So, evaporation cools the surface, a warm moist parcel of air then rises via vertical buoyant convection into the atmosphere, at some point (saturation) it rains and warms that part of the troposphere, say a few km above the evaporation point. So this is one mechanism for vertical heat transport within the troposphere. Beyond that, I’s still trying to understand the dominant pathways for the heat travelling upwards throughout the Earth’s atmosphere.

I’m feeling kind of stoopit right now,

I’m mostly cribbing from two of Isaac Herd’s posts:

52. Warming and reduced vertical mass exchange in the troposphere
http://www.gfdl.noaa.gov/blog/isaac-held/2014/11/15/52-warming-and-reduced-vertical-mass-exchange-in-the-troposphere/

60. The quality of the large-scale flow simulated in GCMs
http://www.gfdl.noaa.gov/blog/isaac-held/2015/06/07/60-the-quality-of-the-large-scale-flow-simulated-in-gcms/

16. Roger Jones says:

Ethan Allen,

“This is how I’m currently reconciling the satellite TLT measurements, that’s what the TLT measurements show before and after the 1997-8 ENSO, absent the 1997-8 ENSO ‘spike’ there is a step like increase in the satellite TLT temperature proxies. I”m sort of expecting to see another ‘step-like’ increase in the satellite TLT post current ENSO. I could be wrong, as is all too common for someone lime myself, not trained as a climate scientist.”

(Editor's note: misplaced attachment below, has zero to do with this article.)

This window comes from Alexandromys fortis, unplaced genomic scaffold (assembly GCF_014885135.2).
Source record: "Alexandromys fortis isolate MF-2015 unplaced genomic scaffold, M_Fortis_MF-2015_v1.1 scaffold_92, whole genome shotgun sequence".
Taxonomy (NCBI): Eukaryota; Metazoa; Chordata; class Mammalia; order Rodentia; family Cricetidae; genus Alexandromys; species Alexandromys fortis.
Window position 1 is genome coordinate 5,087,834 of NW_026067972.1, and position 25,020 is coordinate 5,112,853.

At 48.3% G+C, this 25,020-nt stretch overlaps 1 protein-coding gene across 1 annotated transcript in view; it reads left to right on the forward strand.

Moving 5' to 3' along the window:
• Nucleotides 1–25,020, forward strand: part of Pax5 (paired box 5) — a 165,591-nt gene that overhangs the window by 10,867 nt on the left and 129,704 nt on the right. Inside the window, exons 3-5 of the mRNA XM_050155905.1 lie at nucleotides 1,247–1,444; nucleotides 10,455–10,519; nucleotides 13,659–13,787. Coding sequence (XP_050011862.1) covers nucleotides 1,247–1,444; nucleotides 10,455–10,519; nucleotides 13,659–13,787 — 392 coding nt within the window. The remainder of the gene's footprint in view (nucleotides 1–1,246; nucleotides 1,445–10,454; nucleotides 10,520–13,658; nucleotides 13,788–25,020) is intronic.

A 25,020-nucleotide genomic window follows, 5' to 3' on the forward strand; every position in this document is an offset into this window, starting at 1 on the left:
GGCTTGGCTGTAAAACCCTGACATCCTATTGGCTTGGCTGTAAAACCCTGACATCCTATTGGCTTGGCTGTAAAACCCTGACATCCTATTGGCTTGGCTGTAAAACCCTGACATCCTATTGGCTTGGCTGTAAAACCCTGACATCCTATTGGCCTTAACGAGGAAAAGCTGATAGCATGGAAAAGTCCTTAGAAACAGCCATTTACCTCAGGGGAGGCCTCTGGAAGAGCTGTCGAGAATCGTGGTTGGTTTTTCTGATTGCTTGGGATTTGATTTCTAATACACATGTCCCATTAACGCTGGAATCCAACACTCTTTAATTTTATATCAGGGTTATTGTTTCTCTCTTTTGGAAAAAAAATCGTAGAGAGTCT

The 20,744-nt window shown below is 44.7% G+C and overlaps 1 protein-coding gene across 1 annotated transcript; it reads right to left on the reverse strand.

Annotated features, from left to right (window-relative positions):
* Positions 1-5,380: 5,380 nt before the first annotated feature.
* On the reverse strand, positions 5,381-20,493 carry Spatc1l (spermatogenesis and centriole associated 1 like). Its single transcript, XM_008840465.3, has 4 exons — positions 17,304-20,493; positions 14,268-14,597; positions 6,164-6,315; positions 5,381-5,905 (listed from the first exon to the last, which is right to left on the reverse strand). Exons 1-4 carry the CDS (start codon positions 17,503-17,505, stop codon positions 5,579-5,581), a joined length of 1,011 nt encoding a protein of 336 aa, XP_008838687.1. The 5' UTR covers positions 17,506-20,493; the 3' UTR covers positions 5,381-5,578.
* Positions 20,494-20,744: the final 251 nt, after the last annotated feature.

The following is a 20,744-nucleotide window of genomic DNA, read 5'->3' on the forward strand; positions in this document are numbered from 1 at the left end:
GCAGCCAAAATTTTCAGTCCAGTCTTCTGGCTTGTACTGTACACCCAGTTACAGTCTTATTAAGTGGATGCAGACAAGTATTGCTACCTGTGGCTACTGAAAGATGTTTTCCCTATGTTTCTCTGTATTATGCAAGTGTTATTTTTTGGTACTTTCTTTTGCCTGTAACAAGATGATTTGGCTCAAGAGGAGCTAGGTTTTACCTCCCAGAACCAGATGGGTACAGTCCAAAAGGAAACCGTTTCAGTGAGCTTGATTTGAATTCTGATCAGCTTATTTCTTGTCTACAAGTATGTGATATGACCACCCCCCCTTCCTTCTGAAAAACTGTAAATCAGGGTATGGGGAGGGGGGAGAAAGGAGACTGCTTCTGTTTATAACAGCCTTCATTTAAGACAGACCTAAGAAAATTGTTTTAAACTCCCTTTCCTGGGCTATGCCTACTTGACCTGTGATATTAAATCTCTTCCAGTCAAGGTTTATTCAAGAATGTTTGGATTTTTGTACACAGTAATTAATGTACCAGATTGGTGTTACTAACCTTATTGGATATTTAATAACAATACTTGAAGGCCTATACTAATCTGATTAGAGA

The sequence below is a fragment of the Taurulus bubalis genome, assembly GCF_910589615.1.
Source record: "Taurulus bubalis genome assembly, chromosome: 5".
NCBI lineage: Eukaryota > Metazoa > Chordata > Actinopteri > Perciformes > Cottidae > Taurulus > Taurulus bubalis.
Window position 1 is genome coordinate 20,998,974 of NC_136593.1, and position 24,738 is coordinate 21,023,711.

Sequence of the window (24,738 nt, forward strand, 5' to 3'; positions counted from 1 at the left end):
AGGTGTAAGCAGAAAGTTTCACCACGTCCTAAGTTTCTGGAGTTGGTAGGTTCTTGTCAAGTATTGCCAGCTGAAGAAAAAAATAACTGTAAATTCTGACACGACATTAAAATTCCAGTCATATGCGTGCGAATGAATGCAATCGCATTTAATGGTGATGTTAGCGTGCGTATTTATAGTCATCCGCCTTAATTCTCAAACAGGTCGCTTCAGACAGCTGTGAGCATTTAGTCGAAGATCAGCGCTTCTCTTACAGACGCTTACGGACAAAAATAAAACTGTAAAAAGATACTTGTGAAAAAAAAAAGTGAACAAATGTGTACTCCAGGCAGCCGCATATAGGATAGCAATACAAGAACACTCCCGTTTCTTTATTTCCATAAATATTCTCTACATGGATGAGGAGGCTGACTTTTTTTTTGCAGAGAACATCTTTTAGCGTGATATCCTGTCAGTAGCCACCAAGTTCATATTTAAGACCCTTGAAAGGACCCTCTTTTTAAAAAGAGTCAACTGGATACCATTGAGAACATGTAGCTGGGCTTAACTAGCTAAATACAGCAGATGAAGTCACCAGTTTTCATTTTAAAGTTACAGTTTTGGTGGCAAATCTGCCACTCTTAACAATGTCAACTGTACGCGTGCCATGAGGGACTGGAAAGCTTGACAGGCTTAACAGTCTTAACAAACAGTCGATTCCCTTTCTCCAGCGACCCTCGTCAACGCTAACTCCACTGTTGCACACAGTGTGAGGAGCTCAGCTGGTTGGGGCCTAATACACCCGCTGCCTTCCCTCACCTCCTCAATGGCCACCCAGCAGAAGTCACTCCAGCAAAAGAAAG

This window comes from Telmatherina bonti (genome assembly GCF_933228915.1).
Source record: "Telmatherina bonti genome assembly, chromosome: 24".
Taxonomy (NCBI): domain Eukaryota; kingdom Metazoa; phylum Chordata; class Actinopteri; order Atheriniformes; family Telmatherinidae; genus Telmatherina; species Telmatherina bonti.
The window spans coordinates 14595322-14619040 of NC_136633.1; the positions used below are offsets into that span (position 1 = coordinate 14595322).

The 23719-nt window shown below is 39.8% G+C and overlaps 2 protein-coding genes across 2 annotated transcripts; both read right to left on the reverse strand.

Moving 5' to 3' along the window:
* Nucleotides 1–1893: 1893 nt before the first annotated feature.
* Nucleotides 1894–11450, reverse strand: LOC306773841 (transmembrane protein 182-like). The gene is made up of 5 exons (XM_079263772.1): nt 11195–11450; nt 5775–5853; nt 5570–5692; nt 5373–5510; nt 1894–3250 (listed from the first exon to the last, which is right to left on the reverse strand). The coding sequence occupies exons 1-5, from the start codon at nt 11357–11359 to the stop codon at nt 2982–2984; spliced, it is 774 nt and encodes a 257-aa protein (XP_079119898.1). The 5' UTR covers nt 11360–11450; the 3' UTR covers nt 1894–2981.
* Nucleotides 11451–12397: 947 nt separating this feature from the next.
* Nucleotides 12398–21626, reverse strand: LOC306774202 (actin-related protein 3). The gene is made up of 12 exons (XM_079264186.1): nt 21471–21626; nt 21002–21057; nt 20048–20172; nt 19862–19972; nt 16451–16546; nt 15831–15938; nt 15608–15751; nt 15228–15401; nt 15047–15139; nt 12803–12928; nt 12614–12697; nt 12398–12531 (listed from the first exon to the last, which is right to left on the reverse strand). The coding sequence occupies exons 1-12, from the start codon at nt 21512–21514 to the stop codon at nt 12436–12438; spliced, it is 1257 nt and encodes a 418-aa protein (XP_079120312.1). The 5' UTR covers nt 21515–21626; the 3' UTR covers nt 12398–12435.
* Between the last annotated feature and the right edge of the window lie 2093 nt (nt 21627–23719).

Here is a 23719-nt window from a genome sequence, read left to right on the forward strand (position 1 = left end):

I think it’s an advantage in not being a climate scientist to think this way. Colleague and I have just had two papers rejected with extreme prejudice that said exactly that for TLT 97-98 and for surface temperature. It was attacked by one reviewer who completely ignored the science because they hated what it was claiming. Because the denialati are trying to use step changes to disprove greenhouse, some within the orthodox community will have none of it. Defend the trend! That’s the second rejection, the first was without review. Am anticipating feelings of schadenfreude sometime in the future, when both sides are proven wrong. I’m happy to be wrong but don’t think so.

The climate science community needs to think more about how the system behaves and fluids is a big clue. While I think Benestad and ATTP’s summary of what happens to heat once it is in the atmosphere and available for convection is good and useful, people need to think about more about where it’s been between the time of forcing and when the atmosphere warms (so this is largely a pre-convection thing). The not currently in equilibrium comment is spot on.

17. Bryan,

It’s just hypothetical: what would the surface temperature be if the albedo remained the same and the atmosphere was removed?

18. Tom Curtis says:

Anders, Bryan is obviously correct. After all, an Earth with not atmosphere would have no plant life and no rain. Hence the albedo of land surfaces would be that of dry sand or 0.4. Further it would have no liquid water so, the entire surface would be dry sand or ice (albedo 0.8). Clearly the supposition that albedo would remain the same way overestimates the likely albedo. /sarc